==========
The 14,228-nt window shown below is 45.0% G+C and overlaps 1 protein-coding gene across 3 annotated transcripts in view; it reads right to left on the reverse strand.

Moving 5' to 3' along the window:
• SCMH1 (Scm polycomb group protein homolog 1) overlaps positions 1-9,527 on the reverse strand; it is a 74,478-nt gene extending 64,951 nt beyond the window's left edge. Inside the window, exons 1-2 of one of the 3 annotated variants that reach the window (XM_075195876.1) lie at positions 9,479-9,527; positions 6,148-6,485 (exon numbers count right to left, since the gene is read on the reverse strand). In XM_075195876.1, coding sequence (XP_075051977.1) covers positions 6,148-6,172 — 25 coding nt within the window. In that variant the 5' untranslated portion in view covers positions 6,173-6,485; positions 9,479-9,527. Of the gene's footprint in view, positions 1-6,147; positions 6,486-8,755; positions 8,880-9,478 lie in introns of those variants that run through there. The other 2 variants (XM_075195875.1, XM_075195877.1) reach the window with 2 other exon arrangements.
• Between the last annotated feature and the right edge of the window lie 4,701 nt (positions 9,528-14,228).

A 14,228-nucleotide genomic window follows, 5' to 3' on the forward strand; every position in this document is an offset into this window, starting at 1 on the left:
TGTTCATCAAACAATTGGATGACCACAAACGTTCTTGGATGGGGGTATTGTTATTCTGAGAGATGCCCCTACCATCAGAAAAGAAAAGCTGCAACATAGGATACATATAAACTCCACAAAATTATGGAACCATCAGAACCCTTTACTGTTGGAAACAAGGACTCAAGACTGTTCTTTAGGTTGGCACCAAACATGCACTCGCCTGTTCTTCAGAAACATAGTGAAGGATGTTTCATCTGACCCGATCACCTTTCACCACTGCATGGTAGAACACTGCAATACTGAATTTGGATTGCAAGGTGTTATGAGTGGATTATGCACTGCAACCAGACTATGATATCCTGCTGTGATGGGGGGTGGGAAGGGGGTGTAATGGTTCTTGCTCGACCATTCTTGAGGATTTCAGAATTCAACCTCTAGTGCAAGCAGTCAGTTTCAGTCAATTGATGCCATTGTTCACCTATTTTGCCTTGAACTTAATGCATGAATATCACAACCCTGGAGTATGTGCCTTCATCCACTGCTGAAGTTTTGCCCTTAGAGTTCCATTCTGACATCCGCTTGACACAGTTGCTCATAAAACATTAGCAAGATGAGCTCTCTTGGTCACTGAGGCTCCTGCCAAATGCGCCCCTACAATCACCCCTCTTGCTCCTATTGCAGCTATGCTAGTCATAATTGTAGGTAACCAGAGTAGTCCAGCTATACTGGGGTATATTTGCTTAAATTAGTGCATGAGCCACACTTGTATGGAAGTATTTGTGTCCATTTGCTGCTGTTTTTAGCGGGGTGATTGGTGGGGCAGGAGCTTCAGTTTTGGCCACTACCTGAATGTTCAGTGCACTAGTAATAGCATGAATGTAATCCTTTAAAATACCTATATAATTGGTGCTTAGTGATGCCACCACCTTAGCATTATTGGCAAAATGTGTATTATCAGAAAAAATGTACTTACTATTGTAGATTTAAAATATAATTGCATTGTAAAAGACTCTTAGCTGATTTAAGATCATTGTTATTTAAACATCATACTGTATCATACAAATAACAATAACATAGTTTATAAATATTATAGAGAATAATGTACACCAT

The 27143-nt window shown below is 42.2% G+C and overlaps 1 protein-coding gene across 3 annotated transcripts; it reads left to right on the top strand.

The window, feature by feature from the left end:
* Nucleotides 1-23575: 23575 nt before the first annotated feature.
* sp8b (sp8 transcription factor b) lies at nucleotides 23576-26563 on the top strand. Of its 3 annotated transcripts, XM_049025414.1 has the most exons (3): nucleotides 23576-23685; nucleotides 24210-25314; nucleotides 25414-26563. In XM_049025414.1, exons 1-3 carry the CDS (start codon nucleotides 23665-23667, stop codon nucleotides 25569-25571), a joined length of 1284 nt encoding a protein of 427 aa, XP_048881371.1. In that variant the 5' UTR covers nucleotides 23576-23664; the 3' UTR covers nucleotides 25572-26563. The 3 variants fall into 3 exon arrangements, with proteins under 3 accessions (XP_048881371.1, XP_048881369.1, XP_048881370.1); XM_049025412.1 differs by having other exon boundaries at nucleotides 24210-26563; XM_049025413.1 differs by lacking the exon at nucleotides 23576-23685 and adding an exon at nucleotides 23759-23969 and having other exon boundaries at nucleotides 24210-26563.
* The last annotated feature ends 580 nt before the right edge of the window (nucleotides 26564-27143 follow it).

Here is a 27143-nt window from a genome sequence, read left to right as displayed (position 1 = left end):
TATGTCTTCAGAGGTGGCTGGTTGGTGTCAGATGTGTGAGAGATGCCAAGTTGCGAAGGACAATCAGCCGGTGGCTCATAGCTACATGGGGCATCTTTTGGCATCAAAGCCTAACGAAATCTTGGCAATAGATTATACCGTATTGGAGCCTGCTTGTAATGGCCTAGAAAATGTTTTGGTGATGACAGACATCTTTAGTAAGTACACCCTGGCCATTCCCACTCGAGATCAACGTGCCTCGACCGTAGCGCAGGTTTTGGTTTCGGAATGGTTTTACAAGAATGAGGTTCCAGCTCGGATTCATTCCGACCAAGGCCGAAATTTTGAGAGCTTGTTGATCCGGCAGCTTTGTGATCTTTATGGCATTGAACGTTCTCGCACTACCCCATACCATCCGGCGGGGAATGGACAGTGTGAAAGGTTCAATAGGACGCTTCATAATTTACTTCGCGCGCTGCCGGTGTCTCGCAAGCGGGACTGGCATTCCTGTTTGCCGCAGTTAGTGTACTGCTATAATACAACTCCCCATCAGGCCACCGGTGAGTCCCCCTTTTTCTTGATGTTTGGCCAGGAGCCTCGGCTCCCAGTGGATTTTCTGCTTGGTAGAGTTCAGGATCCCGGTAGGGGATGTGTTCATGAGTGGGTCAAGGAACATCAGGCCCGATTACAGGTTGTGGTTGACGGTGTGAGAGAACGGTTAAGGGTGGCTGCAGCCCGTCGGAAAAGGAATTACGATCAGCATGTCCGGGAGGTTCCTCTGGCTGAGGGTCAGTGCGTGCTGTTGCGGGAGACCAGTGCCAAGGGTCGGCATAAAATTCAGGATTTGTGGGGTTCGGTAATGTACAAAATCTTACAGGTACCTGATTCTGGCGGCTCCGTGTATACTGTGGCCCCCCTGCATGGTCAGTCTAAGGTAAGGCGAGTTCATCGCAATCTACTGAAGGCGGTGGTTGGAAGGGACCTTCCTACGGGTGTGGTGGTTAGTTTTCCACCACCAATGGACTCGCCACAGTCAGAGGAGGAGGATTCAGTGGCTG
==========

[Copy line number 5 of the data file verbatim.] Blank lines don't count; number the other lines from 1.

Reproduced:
A 14,228-nucleotide genomic window follows, 5' to 3' on the forward strand; every position in this document is an offset into this window, starting at 1 on the left: